Buy Now Pay Later is also becoming incredibly popular for online shopping. In 2021 there were $100 billion worth of retail purchasing that was made using BNPL. This is a huge increase over the $24 billion that was spent in 2020 with BNPL. COVID-19 caused a huge shift in consumer behaviour in the US and really brought it to the mainstream.


Buy Now Pay Later – Where Can I Use It?

Many retailers online and in-store use BNPL. Etsy, eBay, Apple, ASOS, Peloton and Delta all offer a spaced payments service.

If you are checking out on a website that offers BNPL then they will make it very clear that this is possible. If you are unsure before you’re making the purchase, then check their website and they will have the terms and conditions available for payment. You might also want to contact their customer service team will be able to help you out with these questions.


Is It Expensive Over A Longer Period Of Time?

Buy Now Pay Later can be absolutely free of additional costs. Many of the services offer interest-free loans. If you make all of the instalments on time. This means that it’ll be nothing more to pay than the cost of the item. If you borrow $500, you would pay $500 over a number of instalments.

Some providers do add interest of up to 30% to their loans. It’s typically a lower cost than a payday loan and sits somewhere between0% and 25%. Make sure you know how much this amount is before taking out the loan if you have any concerns about your abilities to repay it.

If you don’t pay back the full loan amount on time, then there may be a cost. Typical late fees sit at around $10 which is enough to stop you defaulting on your loan.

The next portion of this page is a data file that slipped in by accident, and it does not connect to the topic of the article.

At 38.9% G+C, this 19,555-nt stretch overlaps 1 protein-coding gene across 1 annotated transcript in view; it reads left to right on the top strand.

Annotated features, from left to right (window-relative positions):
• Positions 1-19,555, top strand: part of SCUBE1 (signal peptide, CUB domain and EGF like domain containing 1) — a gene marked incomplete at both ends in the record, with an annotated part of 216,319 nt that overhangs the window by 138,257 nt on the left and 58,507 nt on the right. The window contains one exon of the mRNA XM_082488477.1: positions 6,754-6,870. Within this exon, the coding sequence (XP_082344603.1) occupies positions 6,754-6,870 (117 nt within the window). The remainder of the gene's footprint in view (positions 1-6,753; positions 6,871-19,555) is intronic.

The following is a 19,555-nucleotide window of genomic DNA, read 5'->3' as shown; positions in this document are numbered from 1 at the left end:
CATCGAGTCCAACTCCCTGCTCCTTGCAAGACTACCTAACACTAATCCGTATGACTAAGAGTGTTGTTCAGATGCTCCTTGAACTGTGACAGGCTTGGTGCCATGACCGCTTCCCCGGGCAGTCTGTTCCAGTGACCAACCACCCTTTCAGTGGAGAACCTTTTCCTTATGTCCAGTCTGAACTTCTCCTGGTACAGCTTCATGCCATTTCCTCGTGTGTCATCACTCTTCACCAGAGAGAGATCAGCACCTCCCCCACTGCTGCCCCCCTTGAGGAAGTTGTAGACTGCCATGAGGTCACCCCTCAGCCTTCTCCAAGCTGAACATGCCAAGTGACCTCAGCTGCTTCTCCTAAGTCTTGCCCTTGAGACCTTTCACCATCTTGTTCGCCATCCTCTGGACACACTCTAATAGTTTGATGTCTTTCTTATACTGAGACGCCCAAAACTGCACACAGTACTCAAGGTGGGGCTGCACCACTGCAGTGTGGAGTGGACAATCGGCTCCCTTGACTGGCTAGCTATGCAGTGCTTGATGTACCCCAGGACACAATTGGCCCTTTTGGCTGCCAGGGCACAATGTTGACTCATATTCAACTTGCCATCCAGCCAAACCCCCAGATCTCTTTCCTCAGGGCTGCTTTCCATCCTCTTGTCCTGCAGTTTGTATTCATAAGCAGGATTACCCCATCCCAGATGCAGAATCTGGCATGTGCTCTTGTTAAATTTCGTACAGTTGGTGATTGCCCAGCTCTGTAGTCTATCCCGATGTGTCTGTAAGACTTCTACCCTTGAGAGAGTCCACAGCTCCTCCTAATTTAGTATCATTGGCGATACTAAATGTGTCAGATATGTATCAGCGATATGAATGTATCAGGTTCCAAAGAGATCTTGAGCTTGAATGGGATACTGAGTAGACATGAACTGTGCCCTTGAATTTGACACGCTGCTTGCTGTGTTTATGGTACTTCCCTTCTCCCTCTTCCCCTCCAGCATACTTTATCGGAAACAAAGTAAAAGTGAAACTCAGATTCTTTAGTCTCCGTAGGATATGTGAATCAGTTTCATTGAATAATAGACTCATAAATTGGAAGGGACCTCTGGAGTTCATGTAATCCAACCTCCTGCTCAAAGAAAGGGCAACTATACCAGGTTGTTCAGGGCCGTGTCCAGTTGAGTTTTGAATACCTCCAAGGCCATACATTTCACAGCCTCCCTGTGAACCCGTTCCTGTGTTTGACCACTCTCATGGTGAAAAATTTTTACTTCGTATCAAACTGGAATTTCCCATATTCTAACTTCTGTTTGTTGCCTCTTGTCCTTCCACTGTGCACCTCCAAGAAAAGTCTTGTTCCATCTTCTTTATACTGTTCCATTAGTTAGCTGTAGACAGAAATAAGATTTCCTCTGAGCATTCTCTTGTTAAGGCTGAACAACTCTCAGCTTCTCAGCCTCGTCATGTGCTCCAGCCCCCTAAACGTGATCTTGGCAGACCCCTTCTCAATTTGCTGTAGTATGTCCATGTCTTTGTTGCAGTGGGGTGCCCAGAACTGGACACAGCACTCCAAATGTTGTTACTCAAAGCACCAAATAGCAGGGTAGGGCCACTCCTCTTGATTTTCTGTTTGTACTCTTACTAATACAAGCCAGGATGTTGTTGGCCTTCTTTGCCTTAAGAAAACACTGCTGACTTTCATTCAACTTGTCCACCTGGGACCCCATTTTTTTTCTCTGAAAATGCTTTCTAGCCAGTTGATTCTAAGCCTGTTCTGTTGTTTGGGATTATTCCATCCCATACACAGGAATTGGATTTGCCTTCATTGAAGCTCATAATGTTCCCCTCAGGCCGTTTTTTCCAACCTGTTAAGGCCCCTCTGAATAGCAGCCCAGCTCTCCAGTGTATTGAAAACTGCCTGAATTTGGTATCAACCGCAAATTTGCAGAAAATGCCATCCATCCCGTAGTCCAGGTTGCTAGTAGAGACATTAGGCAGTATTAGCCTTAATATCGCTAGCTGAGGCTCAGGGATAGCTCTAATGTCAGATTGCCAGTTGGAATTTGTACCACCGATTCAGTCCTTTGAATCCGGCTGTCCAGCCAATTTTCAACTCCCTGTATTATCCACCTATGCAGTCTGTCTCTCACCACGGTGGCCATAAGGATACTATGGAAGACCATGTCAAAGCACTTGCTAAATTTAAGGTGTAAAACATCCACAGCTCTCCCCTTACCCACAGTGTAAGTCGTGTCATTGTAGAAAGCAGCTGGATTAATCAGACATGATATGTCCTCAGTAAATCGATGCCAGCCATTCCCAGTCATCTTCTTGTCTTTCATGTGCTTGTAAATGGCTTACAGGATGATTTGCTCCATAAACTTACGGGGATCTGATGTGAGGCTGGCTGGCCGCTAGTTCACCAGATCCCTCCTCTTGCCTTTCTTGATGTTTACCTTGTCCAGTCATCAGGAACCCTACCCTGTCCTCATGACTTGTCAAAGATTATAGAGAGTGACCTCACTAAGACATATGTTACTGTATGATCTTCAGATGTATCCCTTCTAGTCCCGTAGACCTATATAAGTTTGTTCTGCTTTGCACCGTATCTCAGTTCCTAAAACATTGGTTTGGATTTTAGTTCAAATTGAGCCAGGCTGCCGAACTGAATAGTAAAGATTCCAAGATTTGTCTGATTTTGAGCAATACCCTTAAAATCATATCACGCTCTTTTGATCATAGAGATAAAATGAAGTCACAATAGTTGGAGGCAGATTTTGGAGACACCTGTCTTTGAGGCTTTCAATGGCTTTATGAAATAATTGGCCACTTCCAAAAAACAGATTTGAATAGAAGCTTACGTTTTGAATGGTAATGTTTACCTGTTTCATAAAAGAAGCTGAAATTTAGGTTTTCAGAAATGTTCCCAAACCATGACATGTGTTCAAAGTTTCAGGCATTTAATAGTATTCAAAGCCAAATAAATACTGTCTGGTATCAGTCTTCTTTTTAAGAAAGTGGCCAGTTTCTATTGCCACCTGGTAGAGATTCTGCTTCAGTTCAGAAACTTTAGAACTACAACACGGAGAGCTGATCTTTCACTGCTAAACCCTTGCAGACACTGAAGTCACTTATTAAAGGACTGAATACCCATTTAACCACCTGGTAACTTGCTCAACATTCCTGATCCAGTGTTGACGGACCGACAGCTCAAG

Will BNPL Affect My Credit Score?

It’s simple – if you pay back all of your loan instalments on time, then your credit score won’t go down.

If for any reason you fail to pay back any of the instalments or the total loan amount – your credit score could be impacted. Buy Now, Pay Later is a type of credit or loan and is therefore seen as that in your credit report. It gives a good indication of whether you are going to pay back other types of loans and this is why it impacts your credit score.


Don’t Let Missed Repayments Impact Your Credit History In The Long Run

Lenders will also be able to tell if you’re a frequent user of Buy Now Pay Later. If you’re getting ready to borrow money instantly for an emergency, for a house or other big expense, it might be worth cutting back on BNPL for a while. The bottom line is that you should use it when you need it, not just because you can.


Why Would I use BNPL Instead of a Credit Card?

Most buy now and pay later schemes are cheaper than a credit card because of their low or 0% interest rates. If you look at the average credit card, the ARR is around 16%, but most buy now pay later providers offer 0% APR.

Even though a BNPL loan seems less important, it’s still a loan and needs to be treated like that. You don’t want to miss repayments and you don’t want it to impact your credit score if you do.

Richard Allan

Richard Allan

Richard Allan is the founder of Capital Bean and a passionate writer about personal finance, budgeting and how to save money at home and work.